The largest tobacco company, Richmond, Va. based Altria Group, has test marketed its own e cigarette, MarkTen, in two states and plans to go national in the second quarter of the year. Altria is the parent company of Philip Morris.

Transforming a market

The stakes are huge. Last year, Herzog forecast that by 2023, Reynolds could earn $5.2 billion in revenue from e cigarettes and $3.1 billion from traditional ones. And it, Lorillard and Altria would all see about half their revenue from traditional cigarettes vanish by 2023.

If analysts such as Herzog are right, the tobacco companies have to get involved to protect not just their profits, but perhaps their future, said Blake Brown, a professor of agriculture and resource economics at N.C. State University and an extension economist who specializes in tobacco issues.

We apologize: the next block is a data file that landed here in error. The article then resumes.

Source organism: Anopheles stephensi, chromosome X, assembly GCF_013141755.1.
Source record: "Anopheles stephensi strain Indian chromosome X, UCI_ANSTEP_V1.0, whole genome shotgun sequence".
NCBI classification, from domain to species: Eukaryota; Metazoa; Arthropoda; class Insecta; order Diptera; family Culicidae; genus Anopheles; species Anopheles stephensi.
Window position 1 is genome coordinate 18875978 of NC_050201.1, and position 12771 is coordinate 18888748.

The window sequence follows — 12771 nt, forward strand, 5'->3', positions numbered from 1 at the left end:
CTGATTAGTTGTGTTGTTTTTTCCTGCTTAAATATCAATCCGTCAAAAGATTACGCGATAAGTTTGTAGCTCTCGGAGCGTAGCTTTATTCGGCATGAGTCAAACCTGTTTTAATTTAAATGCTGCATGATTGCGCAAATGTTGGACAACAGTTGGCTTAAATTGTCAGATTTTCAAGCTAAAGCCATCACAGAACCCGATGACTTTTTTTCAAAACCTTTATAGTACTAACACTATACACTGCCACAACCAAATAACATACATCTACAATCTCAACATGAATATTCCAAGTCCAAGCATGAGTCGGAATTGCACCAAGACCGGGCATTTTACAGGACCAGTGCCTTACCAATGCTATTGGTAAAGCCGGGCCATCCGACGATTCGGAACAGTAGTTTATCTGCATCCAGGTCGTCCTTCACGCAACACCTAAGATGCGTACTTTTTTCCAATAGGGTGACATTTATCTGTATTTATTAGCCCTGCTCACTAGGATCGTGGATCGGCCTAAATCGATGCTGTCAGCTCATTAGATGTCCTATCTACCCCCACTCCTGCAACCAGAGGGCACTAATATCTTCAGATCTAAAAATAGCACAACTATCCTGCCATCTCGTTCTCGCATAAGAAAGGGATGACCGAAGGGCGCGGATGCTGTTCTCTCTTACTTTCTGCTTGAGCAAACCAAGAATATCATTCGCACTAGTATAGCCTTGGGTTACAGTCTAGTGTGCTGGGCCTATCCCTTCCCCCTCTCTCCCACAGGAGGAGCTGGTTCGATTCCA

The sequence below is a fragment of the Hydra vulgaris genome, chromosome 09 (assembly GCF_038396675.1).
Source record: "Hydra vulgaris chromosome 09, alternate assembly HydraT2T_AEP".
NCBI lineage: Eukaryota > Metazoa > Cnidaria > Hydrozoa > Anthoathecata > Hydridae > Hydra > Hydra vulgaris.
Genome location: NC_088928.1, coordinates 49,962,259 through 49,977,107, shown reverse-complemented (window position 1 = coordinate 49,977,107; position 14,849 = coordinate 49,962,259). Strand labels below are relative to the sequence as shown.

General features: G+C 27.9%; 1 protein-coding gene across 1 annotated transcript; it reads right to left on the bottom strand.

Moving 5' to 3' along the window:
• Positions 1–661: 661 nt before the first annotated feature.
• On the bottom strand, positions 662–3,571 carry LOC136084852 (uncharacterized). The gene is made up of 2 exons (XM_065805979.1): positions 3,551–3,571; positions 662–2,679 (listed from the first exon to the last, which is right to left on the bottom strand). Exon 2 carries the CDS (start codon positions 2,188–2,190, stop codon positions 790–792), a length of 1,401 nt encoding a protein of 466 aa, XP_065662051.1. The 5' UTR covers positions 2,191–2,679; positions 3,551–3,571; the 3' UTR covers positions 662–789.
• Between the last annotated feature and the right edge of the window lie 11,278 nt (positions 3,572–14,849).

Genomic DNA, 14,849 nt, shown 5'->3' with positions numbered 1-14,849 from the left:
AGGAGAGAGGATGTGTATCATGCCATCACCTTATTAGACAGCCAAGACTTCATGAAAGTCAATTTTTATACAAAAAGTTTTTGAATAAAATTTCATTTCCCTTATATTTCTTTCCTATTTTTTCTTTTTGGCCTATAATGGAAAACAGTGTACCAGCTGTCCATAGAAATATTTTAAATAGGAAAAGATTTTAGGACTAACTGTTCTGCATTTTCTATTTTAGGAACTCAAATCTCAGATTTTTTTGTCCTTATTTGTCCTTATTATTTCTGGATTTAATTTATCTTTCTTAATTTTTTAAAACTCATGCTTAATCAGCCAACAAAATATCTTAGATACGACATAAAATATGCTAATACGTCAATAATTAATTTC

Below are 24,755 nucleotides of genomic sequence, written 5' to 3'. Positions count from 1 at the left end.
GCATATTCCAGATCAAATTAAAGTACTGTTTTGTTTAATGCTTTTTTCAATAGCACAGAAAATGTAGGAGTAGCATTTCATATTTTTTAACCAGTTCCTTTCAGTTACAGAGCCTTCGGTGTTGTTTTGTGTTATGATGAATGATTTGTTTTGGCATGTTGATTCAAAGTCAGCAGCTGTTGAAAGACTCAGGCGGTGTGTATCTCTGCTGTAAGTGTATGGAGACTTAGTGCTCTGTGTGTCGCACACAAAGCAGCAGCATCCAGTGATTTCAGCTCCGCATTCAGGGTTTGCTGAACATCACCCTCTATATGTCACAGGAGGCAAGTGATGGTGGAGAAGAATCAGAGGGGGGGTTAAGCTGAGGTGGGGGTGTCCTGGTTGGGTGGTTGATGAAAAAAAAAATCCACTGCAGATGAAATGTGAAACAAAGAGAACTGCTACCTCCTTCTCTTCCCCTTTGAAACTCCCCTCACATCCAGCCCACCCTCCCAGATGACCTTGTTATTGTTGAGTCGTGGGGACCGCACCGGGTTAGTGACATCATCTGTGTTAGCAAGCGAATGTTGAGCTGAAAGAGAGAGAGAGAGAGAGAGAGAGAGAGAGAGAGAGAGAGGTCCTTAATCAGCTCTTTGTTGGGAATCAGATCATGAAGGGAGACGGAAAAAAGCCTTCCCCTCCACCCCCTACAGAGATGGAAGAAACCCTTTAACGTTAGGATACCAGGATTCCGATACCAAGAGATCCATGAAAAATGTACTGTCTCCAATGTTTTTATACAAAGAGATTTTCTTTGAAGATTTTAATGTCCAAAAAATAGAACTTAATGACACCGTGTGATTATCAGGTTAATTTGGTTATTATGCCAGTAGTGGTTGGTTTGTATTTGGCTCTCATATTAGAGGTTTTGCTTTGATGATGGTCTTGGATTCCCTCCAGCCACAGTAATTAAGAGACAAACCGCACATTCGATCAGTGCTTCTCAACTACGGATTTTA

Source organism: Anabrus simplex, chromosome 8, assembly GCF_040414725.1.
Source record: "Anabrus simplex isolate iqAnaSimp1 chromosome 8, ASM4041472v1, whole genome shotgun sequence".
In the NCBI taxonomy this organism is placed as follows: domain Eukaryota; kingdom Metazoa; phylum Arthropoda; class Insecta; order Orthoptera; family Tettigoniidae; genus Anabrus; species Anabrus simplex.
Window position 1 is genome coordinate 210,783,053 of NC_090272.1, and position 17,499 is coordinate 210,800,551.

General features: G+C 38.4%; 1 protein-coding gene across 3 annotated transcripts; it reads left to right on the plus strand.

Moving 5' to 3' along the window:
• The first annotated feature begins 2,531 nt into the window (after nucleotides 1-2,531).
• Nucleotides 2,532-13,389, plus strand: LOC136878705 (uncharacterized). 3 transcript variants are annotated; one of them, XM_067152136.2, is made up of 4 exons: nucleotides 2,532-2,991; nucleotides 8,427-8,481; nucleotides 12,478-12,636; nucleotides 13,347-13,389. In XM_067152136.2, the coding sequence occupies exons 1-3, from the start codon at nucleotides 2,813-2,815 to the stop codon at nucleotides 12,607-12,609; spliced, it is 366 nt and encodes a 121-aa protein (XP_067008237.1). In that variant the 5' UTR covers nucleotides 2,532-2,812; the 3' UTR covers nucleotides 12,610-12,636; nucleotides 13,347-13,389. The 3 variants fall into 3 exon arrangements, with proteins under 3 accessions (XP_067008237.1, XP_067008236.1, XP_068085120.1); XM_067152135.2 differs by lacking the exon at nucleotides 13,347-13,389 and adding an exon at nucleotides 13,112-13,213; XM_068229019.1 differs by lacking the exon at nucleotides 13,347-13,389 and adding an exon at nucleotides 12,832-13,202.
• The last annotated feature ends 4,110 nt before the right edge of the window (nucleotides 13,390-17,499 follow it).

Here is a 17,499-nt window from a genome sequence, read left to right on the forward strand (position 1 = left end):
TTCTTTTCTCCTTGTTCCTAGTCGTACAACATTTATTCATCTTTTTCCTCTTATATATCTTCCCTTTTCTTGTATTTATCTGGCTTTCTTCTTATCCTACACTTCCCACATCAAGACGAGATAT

&#x93 They can&#x92 t afford not to do this,&#x94 he said. &#x93 If you&#x92 re a tobacco company, you don&#x92 t want to be the next Eastman Kodak. They didn&#x92 t understand that they were in the image business. They thought they were in the film business.&#x94

This shift in history doesn&#x92 t seem lost on Big Tobacco. Lorrillard has a research and development team based in Silicon Valley. And at a Reynolds American media event in June, company President Daan Delen, tieless and in a sports jacket, roamed a stage at Pier 59 in New York, channeling the late Apple founder Steve Jobs as he unveiled Vuse. In interviews, Reynolds executives frequently use words such as &#x93 transformative&#x94 and &#x93 game changing&#x94 for their new venture.

The drop in domestic tobacco consumption, which has come at an annual rate of 3 percent to 4 percent in recent years, had already been eroding cigarette manufacturing for decades. Tobacco manufacturing employment in North Carolina is about a quarter of what it was at its peak half a century ago.